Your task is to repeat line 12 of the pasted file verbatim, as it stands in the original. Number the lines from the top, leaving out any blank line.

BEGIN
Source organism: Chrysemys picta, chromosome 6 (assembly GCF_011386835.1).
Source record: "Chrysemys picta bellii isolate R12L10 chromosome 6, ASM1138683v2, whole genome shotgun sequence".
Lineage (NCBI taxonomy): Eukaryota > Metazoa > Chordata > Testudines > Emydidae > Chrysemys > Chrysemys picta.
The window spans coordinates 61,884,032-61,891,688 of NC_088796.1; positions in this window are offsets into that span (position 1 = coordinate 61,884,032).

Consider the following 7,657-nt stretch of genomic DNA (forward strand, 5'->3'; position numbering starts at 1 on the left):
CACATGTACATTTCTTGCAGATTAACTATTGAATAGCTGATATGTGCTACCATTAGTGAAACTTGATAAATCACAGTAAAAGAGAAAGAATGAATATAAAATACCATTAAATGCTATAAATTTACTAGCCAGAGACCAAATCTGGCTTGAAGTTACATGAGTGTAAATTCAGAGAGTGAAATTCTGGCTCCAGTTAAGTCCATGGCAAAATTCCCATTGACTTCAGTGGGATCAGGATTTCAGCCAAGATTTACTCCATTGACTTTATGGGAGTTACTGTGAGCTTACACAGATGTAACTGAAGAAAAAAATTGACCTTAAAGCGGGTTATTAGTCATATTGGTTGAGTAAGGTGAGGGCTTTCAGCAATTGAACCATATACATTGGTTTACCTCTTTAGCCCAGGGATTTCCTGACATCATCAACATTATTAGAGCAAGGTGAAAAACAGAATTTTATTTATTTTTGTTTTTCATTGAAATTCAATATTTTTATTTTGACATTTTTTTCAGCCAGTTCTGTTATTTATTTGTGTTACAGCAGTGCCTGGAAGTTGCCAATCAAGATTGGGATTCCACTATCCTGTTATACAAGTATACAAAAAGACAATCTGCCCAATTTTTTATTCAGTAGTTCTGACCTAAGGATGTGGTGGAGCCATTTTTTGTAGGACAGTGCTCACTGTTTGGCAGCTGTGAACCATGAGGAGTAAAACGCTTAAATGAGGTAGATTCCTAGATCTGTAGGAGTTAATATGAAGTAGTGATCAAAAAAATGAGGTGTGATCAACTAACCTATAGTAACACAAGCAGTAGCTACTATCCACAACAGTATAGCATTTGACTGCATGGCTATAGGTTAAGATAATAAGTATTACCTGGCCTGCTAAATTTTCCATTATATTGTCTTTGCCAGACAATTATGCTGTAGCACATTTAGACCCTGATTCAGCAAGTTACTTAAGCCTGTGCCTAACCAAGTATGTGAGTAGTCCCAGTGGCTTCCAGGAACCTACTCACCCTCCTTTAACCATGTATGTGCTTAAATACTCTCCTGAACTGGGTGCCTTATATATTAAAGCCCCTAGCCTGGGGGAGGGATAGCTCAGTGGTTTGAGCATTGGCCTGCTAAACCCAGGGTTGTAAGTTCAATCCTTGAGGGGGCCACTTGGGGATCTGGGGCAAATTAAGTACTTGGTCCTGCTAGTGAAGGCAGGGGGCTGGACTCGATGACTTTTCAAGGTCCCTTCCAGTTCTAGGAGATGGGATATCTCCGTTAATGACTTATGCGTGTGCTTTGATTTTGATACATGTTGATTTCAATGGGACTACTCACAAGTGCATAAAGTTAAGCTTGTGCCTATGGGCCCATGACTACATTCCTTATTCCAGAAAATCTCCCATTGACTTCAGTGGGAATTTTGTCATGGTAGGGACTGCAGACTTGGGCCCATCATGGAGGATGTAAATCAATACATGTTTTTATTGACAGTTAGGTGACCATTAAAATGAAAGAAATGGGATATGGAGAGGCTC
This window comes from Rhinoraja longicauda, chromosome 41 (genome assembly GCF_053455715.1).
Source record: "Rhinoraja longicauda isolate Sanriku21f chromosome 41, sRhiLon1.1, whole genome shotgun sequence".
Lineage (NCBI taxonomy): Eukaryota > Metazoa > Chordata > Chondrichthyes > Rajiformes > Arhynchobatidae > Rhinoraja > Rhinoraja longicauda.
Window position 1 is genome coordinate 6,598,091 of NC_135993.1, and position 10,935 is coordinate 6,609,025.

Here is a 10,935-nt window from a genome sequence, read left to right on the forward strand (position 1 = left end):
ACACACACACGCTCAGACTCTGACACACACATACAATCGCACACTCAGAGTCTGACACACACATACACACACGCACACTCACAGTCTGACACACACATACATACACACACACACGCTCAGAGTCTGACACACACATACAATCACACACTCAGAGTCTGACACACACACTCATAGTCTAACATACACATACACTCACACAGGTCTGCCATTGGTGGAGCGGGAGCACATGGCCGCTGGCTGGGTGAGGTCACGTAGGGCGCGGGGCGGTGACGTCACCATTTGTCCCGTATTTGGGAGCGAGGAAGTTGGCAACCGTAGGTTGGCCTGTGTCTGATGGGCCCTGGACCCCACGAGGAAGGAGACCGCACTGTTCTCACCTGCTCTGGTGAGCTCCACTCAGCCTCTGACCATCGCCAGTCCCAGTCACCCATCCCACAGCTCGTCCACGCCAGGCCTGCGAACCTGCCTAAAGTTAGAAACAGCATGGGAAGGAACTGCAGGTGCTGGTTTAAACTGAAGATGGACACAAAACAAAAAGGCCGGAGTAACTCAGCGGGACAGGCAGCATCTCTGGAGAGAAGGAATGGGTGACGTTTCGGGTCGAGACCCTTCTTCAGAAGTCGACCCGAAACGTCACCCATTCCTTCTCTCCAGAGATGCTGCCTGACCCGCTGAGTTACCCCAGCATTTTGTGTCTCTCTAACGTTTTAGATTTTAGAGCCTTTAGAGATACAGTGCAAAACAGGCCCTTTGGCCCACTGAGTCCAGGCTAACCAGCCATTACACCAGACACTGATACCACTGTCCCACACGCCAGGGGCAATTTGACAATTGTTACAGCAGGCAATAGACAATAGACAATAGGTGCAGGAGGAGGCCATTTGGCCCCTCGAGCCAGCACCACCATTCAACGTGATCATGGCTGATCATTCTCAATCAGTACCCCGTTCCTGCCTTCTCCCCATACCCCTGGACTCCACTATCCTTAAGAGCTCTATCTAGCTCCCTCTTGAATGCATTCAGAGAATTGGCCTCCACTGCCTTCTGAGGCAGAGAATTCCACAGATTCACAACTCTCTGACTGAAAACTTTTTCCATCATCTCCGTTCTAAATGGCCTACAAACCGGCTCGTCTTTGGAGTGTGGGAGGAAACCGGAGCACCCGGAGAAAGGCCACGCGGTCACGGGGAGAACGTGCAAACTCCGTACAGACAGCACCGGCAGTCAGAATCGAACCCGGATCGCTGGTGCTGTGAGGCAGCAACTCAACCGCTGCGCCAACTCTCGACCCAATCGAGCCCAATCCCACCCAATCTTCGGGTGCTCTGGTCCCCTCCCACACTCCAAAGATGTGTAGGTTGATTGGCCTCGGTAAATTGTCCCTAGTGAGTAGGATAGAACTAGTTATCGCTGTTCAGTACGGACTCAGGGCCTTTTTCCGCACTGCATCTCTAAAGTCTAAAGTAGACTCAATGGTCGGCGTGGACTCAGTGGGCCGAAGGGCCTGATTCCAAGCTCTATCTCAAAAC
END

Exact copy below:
ACACACACACGCTCAGACTCTGACACACACATACAATCGCACACTCAGAGTCTGACACACACATACACACACGCACACTCACAGTCTGACACACACATACATACACACACACACGCTCAGAGTCTGACACACACATACAATCACACACTCAGAGTCTGACACACACACTCATAGTCTAACATACACATACACTCACACAGGTCTGCCATTGGTGGAGCGGGAGCACATGGCCGCTGGCTGGGTGAGGTCACGTAGGGCGCGGGGCGGTGACGTCACCATTTGTCCCGTATTTGGGAGCGAGGAAGTTGGCAACCGTAGGTTGGCCTGTGTCTGATGGGCCCTGGACCCCACGAGGAAGGAGACCGCACTGTTCTCACCTGCTCTGGTGAGCTCCACTCAGCCTCTGACCATCGCCAGTCCCAGTCACCCATCCCACAGCTCGTCCACGCCAGGCCTGCGAACCTGCCTAAAGTTAGAAACAGCATGGGAAGGAACTGCAGGTGCTGGTTTAAACTGAAGATGGACACAAAACAAAAAGGCCGGAGTAACTCAGCGGGACAGGCAGCATCTCTGGAGAGAAGGAATGGGTGACGTTTCGGGTCGAGACCCTTCTTCAGAAGTCGACCCGAAACGTCACCCATTCCTTCTCTCCAGAGATGCTGCCTGACCCGCTGAGTTACCCCAGCATTTTGTGTCTCTCTAACGTTTTAGATTTTAGAGCCTTTAGAGATACAGTGCAAAACAGGCCCTTTGGCCCACTGAGTCCAGGCTAACCAGCCATTACACCAGACACTGATACCACTGTCCCACACGCCAGGGGCAATTTGACAATTGTTACAGCAGGCAATAGACAATAGACAATAGGTGCAGGAGGAGGCCATTTGGCCCCTCGAGCCAGCACCACCATTCAACGTGATCATGGCTGATCATTCTCAATCAGTACCCCGTTCCTGCCTTCTCCCCATACCCCTGGACTCCACTATCCTTAAGAGCTCTATCTAGCTCCCTCTTGAATGCATTCAGAGAATTGGCCTCCACTGCCTTCTGAGGCAGAGAATTCCACAGATTCACAACTCTCTGACTGAAAACTTTTTCCATCATCTCCGTTCTAAATGGCCTACAAACCGGCTCGTCTTTGGAGTGTGGGAGGAAACCGGAGCACCCGGAGAAAGGCCACGCGGTCACGGGGAGAACGTGCAAACTCCGTACAGACAGCACCGGCAGTCAGAATCGAACCCGGATCGCTGGTGCTGTGAGGCAGCAACTCAACCGCTGCGCCAACTCTCGACCCAATCGAGCCCAATCCCACCCAATCTTCGGGTGCTCTGGTCCCCTCCCACACTCCAAAGATGTGTAGGTTGATTGGCCTCGGTAAATTGTCCCTAGTGAGTAGGATAGAACTAGTTATCGCTGTTCAGTACGGACTCAGGGCCTTTTTCCGCACTGCATCTCTAAAGTCTAAAGTAGACTCAATGGTCGGCGTGGACTCAGTGGGCCGAAGGGCCTGATTCCAAGCTCTATCTCAAAAC